EDUCATION IN MOVEMENT 1393
affords. At first, when I was still ignorant of the child's mind,
I used to show them little sweets and toys, promising to give them
to whoever was called out, imagining that presents were necessary
to stimulate such efforts in childhood. But very quickly I had to-
acknowledge that they were useless.
The children arrived like ships in port, after having experi-
enced the efforts, the emotions and the delights of silence; they
were happy, because they had felt something new and had gained
a victory. This was their reward. They forgot the promised-
sweets, and did not trouble to take the toys which I had supposed
would attract them. So I abandoned this useless method, and was •
amazed to find that after the game had been repeated again and
again, even children three years old could keep silent during the
whole of the period necessary for calling out of the room some •
forty other children. It was then that I learnt that within the mind
of the child dwell its own reward and its own spiritual pleasures..
After such exercises it seemed to me that their love for me was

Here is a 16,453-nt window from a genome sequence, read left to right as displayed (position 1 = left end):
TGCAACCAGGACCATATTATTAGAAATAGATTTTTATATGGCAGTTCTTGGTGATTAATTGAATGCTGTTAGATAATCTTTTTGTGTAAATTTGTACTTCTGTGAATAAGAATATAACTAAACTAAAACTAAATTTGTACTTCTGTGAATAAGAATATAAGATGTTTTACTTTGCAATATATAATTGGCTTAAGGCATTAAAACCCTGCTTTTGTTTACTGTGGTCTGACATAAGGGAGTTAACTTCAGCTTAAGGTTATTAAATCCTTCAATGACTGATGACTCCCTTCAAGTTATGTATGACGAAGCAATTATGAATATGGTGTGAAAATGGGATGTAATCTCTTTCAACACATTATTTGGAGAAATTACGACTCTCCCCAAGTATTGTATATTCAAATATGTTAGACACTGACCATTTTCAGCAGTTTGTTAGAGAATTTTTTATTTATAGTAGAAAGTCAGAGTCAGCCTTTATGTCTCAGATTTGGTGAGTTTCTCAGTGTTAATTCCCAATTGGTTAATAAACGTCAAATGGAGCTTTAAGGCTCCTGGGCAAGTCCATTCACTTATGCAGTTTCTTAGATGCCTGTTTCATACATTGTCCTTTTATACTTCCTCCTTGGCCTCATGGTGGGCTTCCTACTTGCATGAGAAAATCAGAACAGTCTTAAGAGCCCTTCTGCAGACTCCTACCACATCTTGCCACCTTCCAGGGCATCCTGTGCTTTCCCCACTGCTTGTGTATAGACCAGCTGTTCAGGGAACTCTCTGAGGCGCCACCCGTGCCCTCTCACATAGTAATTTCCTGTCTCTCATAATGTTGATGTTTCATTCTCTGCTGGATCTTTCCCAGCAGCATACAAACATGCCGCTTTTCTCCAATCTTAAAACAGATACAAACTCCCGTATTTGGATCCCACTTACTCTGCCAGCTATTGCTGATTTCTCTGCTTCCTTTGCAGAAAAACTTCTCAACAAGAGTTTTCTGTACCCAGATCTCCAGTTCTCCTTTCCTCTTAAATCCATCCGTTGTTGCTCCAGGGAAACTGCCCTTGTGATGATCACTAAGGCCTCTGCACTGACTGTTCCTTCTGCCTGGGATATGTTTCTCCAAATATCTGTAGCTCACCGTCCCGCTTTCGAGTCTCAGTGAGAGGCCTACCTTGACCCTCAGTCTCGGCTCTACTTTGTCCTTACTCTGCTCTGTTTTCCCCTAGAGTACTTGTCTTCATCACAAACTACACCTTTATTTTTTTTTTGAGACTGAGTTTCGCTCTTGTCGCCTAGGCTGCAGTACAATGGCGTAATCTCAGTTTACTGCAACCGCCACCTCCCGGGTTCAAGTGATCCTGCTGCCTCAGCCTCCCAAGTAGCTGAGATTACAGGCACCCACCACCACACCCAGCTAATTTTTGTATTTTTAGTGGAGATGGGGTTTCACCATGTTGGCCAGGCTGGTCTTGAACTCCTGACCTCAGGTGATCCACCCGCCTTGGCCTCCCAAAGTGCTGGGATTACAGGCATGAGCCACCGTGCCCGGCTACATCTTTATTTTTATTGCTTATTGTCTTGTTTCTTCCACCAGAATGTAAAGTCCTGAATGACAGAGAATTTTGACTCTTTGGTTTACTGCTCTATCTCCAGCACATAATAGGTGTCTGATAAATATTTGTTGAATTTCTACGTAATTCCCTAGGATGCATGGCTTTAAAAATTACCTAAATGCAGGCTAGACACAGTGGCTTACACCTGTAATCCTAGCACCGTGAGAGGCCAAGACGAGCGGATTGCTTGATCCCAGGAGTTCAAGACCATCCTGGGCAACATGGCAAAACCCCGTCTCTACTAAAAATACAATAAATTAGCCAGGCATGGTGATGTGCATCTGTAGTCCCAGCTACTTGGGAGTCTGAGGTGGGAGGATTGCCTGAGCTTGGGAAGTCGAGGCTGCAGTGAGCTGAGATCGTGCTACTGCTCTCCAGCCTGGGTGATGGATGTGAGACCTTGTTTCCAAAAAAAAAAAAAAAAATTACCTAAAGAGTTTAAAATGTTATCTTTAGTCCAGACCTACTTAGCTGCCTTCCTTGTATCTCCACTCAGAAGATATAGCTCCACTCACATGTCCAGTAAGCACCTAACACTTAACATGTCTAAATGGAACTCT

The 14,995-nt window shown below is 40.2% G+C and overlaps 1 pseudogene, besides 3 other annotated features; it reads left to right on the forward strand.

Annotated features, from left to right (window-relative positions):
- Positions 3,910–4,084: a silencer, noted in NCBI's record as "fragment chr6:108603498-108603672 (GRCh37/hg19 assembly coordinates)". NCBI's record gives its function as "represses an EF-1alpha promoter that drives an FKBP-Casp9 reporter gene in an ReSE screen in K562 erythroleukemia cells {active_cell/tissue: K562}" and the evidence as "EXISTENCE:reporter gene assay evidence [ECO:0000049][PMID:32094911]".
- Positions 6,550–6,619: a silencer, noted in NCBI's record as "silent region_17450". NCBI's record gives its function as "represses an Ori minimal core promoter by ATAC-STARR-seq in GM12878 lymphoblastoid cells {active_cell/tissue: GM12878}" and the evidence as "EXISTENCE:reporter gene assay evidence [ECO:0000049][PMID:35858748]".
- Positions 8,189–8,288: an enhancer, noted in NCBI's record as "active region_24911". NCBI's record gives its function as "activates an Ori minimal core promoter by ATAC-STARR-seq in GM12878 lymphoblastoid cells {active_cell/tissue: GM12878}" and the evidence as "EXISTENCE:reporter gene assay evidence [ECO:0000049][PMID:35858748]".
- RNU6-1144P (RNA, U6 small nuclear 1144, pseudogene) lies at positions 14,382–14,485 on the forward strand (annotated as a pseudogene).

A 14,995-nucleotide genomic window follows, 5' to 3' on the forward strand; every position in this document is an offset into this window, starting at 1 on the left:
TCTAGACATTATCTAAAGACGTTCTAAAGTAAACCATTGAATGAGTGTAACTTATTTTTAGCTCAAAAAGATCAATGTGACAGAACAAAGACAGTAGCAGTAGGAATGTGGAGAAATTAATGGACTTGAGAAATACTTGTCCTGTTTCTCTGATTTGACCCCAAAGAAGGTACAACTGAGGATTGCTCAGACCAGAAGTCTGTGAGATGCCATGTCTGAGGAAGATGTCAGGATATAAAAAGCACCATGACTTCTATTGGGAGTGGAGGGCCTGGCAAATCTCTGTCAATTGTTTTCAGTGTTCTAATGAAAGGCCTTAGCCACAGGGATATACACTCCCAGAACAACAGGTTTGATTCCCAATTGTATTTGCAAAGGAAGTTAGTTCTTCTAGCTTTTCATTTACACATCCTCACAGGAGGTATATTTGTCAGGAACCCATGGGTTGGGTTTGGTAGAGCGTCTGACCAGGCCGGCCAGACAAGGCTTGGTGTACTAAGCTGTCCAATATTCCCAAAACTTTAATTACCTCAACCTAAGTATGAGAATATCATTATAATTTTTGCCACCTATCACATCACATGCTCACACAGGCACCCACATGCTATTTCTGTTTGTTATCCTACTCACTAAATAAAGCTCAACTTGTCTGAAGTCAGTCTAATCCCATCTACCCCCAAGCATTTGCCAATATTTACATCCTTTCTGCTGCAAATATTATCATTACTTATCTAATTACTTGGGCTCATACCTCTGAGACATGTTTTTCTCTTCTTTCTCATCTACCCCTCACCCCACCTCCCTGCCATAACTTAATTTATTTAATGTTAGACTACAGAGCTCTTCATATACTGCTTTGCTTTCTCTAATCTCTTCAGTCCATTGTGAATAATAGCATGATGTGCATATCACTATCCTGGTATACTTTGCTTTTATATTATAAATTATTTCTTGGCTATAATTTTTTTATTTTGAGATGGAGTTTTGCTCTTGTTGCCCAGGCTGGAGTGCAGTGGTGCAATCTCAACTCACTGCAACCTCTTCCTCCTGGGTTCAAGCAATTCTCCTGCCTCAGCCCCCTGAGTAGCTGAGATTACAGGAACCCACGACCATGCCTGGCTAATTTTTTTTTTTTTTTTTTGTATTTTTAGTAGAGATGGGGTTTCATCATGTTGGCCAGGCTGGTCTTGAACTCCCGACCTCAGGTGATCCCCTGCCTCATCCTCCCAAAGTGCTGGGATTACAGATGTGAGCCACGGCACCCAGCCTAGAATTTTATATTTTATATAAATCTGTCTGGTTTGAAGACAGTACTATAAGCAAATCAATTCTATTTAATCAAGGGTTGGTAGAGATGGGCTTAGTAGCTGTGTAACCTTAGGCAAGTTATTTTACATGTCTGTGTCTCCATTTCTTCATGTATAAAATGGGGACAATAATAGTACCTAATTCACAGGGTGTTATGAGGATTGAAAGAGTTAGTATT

greater; they certainly became more obedient, sweeter and gentler.
We had really isolated ourselves from the world and had passed
a few moments of intimacy among ourselves—I in desiring them
and calling for them, they in hearing in the deepest silence1 the-
voice directed to each one of them personally, adjudging him at-
that moment to be the best of all I
FREEDOM OF CHOICE
We now arrive at practical work; we are at school. The-
materials for the training of the senses, decided upon after experi-
mental research, form part of the environment.
1 Silence, which has become one of the best-known characters of the-
Montessori method, has been adopted in many ordinary schools, and so to-
some extent the Montessori spirit has penetrated into these schools. It was this
influence which caused to penetrate into the public manifestations of social'
and political order the silence of immobility, and it was also used for religious-